Anyway, it's mostly taste. I read an article about Hollywood marketers (snakes in suits) yesterday, and they don't give a crap about critics. They target audiences, and if the drooling masses show up and cheer, they are the kings of the world. The quote was along the lines of 'what does a middle aged man have in common with the desires of teenaged girls?' In other words, they tactically disregard the irrelevant opinions. And show the six-pack abs.
That said, I am not a Hollywood marketer. I can't stand a good 90% of the sewage that flows from that city, and I most certainly don't watch it. I prefer foreign and indie fare. My only goal is to find the exceptional cinema that can be produced, but seldom is.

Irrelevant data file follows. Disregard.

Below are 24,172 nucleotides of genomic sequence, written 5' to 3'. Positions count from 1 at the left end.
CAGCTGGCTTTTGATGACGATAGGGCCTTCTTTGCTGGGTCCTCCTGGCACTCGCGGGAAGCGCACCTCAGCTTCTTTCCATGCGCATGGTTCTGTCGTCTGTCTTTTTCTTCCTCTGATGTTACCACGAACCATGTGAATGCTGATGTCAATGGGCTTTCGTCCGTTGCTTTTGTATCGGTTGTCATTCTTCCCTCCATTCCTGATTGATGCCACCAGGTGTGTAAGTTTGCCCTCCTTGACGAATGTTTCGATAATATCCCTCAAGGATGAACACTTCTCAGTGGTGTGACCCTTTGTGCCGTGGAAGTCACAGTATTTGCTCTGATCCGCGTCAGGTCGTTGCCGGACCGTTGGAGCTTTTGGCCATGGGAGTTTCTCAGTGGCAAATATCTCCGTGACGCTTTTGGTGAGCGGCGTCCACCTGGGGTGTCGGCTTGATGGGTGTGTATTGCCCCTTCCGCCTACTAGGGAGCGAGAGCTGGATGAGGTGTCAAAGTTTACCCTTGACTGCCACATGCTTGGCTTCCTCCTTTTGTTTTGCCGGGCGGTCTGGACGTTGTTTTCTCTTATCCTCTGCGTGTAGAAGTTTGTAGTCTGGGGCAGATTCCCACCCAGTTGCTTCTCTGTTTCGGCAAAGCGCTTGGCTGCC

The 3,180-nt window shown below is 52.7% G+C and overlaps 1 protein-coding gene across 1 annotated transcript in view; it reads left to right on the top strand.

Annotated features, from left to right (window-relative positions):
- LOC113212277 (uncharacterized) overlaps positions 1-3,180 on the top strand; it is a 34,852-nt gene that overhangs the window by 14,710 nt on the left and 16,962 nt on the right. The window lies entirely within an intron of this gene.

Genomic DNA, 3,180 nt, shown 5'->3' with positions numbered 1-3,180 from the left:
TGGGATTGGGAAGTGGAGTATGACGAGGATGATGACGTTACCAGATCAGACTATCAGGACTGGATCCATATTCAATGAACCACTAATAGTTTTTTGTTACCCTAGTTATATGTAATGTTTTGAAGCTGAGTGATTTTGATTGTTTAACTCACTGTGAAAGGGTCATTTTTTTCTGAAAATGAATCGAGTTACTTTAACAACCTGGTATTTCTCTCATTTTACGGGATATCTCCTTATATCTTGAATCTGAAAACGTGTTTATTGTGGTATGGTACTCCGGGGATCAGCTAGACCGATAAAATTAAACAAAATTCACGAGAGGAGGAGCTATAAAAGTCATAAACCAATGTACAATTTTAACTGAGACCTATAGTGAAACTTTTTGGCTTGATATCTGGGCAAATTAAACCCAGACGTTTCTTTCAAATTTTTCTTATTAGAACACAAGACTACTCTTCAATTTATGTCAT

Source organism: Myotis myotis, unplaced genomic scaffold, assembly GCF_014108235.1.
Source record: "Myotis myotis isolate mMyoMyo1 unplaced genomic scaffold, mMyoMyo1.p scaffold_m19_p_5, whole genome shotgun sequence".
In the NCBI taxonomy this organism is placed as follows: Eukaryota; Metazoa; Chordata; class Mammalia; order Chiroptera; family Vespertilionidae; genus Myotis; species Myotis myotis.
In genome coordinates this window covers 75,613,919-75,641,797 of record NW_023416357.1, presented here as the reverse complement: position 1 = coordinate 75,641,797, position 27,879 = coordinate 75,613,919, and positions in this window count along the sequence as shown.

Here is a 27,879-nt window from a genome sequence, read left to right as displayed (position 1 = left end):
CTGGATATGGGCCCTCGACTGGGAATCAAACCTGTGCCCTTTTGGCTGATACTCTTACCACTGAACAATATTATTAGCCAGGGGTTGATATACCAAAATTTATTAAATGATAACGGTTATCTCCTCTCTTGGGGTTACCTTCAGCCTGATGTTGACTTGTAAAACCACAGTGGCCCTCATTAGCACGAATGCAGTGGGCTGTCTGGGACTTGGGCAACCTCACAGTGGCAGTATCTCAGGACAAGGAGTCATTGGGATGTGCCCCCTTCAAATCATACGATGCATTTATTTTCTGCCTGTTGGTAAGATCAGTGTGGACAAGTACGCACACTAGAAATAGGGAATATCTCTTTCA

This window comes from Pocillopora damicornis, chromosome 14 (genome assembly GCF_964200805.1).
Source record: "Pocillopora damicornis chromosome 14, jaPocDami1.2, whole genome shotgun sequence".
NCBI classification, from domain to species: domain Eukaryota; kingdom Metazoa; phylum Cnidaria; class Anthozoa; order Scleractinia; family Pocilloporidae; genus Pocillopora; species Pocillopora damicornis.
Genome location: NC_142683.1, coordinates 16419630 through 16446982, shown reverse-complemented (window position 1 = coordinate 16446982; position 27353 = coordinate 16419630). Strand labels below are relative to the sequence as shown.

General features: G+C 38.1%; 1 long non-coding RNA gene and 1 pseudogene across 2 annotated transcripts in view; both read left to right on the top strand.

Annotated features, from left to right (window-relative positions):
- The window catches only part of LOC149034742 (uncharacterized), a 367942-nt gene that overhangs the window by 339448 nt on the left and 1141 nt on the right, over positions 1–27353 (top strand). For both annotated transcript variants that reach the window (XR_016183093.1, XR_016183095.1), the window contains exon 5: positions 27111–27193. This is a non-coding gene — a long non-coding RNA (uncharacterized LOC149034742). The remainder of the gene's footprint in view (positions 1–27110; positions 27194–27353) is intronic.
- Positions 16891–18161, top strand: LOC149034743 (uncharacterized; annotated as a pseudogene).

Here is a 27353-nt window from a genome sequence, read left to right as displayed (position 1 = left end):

I must have read a thousand short film scripts over the years. I liked a handful. Mostly they don't grab me, and they lack artistry. They aren't compelling enough to warrant finishing. Sometimes I've been wrong. On occasion I disliked a feature script but liked the resulting movie. Not loved, mind you, but liked. There's a wide swath of the bell curve where like is enough, and so you (and the rest of us) might just slide in and make it work.
In my mind, to be loved, it needs to be compelling in the extreme as well as have something thematic worth saying. It needs originality and invention. It needs to rise above the pile and go where I haven't been before. You do all those things, and I'll be powerless to resist.
08-25-2012 02:21 PM
- Join Date
- Aug 2006
- Los Angeles CA